Assistant Professor of History and Classics Ian S. Moyer is teaching Introduction to Classical Greek and history courses on the ancient Mediterranean and ancient Greece. An expert in Greek, Roman and Egyptian history and literature, as well as Greek prose and historiography, he researches the cultural interactions between the ancient Greek and Egyptian worlds, using the histories of Egyptian priests. He is particularly that fascinated by how these historical interactions have been treated by contemporary scholars. His published works include “Thessalos of Tralles and Cultural Exchange” in Prayer, Magic, and the Stars in the Ancient and Late Antique World, and “Herodotus and an Egyptian Mirage: The Genealogies of the Theban Priests” in the Journal of Hellenic Studies. He received both his B.A. and M.A. from the University of Victoria and his Ph.D. from the University of Chicago.

Ghassan Sarkis, an assistant professor of mathematics, first joined the Pomona faculty as a visiting assistant professor in 2002. A specialist in number theory and formal groups, he is currently working on the question when is a given p-adic power series an endomorphism of a formal group. This year, Sarkis is teaching Abstract Algebra, Linear Algebra, Calculus III and Cryptography. He earned his B.S. from the University of Chicago and both his M.A. and Ph. D. from Brown University, where he received an Outstanding Teaching Award and was a finalist for the Brown University Presidential Teaching Award.

Assistant Professor of English and Women’s Studies Kyla Wazana Tompkins is teaching American Masculinities: The Novel in the 19th and 20th Centuries; Eating the Other: Race, Gender and Literary Food Studies; Feminist Community Engagement: Bridging Theory with Praxis; and a seminar in Feminist Theory. In her research, she combines her interests in cultural history, food and literary studies by examining how food and eating have been used as metaphors for the negotiation of cultural and racial difference in American culture since the nineteenth-century; and how writing about food and eating can be used as a way of talking about national identity. She earned her B.A. from York University in Toronto, her M.A. from the University of Toronto and her Ph.D. from Stanford University.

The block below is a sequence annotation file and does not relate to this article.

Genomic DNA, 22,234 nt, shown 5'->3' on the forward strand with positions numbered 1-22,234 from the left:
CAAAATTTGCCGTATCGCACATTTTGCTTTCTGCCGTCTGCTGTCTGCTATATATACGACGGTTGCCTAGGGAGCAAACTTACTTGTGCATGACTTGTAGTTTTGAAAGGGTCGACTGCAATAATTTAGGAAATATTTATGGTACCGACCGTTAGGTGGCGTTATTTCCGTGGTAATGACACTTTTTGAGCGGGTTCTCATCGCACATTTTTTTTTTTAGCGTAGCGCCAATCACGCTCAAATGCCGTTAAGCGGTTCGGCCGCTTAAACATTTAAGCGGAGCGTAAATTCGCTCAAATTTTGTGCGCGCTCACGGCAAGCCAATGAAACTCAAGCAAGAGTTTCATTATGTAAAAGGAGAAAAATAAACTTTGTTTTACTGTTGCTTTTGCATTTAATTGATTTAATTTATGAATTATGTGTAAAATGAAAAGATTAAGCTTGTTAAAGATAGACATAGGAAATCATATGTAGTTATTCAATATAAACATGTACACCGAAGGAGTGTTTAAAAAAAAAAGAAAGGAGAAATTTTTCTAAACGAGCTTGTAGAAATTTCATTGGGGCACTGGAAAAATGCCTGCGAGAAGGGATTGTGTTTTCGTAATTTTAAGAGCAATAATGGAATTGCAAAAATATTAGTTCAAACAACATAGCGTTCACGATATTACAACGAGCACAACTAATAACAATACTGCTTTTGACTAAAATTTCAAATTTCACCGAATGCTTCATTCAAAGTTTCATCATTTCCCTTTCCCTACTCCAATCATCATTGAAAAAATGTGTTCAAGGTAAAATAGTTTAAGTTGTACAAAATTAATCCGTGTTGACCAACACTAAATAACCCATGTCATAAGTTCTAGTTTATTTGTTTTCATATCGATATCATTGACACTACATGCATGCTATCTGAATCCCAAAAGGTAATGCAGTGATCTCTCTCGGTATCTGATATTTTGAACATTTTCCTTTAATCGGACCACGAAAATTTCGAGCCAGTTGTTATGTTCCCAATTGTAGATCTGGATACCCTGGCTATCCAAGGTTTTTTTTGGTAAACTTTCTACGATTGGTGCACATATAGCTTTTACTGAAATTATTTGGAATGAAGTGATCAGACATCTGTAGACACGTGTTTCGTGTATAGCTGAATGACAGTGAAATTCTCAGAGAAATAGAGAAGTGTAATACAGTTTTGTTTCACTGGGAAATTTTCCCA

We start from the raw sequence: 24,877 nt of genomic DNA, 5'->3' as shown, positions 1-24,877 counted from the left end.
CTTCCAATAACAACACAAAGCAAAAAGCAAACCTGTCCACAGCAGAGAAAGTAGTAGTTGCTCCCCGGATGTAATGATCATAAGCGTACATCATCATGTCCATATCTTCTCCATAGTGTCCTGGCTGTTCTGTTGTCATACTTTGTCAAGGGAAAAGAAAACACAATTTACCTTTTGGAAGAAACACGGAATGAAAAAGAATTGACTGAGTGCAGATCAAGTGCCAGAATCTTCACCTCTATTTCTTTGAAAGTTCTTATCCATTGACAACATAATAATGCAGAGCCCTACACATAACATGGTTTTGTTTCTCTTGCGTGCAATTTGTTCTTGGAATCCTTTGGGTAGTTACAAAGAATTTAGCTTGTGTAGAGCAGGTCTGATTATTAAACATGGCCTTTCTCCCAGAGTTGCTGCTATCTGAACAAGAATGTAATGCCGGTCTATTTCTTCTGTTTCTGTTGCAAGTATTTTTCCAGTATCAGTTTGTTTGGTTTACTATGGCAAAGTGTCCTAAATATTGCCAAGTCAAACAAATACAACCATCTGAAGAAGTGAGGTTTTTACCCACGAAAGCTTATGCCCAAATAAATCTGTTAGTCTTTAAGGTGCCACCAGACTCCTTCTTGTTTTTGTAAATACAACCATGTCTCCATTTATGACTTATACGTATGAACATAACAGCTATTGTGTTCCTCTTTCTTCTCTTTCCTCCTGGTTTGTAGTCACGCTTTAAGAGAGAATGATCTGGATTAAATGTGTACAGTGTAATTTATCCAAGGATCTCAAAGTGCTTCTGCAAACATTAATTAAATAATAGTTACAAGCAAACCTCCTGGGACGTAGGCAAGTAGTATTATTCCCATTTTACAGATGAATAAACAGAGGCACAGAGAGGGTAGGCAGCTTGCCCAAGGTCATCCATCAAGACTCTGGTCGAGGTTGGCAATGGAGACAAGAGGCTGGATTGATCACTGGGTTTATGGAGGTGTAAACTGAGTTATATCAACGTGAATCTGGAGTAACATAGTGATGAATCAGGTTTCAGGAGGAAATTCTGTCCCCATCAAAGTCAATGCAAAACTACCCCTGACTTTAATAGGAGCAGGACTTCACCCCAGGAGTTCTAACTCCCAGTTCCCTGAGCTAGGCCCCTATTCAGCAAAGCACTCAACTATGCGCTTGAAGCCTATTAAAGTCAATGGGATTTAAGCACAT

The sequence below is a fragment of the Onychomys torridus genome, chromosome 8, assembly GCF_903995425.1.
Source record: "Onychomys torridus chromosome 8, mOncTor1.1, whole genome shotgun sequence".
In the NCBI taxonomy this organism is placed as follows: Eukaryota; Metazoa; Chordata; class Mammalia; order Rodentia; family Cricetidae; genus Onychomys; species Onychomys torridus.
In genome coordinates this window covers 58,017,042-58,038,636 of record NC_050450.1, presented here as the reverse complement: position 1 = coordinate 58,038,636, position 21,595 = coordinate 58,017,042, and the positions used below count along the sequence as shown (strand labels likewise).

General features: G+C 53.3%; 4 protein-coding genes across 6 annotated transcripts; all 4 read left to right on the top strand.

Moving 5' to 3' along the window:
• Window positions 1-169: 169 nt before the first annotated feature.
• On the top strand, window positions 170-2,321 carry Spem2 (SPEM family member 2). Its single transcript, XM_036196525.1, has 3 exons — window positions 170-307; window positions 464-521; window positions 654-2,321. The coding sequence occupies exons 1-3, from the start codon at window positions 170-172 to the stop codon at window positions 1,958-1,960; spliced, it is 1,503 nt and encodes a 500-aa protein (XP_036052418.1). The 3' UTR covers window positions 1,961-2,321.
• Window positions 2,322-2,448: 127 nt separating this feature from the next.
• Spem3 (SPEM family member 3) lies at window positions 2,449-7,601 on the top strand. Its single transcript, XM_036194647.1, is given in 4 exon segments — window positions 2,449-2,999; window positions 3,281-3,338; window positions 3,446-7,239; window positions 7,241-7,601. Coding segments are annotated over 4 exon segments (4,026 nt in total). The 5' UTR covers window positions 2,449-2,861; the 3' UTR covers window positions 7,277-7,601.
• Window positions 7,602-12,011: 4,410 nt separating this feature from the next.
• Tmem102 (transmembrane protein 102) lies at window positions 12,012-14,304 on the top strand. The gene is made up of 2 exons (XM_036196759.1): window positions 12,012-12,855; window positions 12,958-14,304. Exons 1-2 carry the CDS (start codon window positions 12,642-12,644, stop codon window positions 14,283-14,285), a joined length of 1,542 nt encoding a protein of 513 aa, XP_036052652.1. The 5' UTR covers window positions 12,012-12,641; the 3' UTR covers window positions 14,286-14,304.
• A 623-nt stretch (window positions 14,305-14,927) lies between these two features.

Meg Worley, an assistant professor of English, is teaching Introduction to Literary Interpretation, The Bible as Literature, Medieval Women Writers, and Chaucer's Canterbury Tales. Fascinated by languages from an early age, she focuses her research on the translation of medieval literature and translations of the Bible. One of her most recent related projects is a book chapter on the role of the Psalms and individual editions of them in the formation of English nationhood in the 14th century. She is currently working on an article about Chaucer and how his reputation changed from “the great translator” in the Middle Ages to ‘the great author” in more recent times. Worley earned her B.A. from Emory University and her Ph.D. from Stanford University, where she served as a lecturer in 2002-2003. She has also taught at the University of California, Davis English Department.

Pomona College is one of the nation’s premier liberal arts institutions, offering a comprehensive program in the arts, humanities, social sciences and natural sciences. Its hallmarks include small classes, close relationships between students and faculty, and a range of opportunities for student research.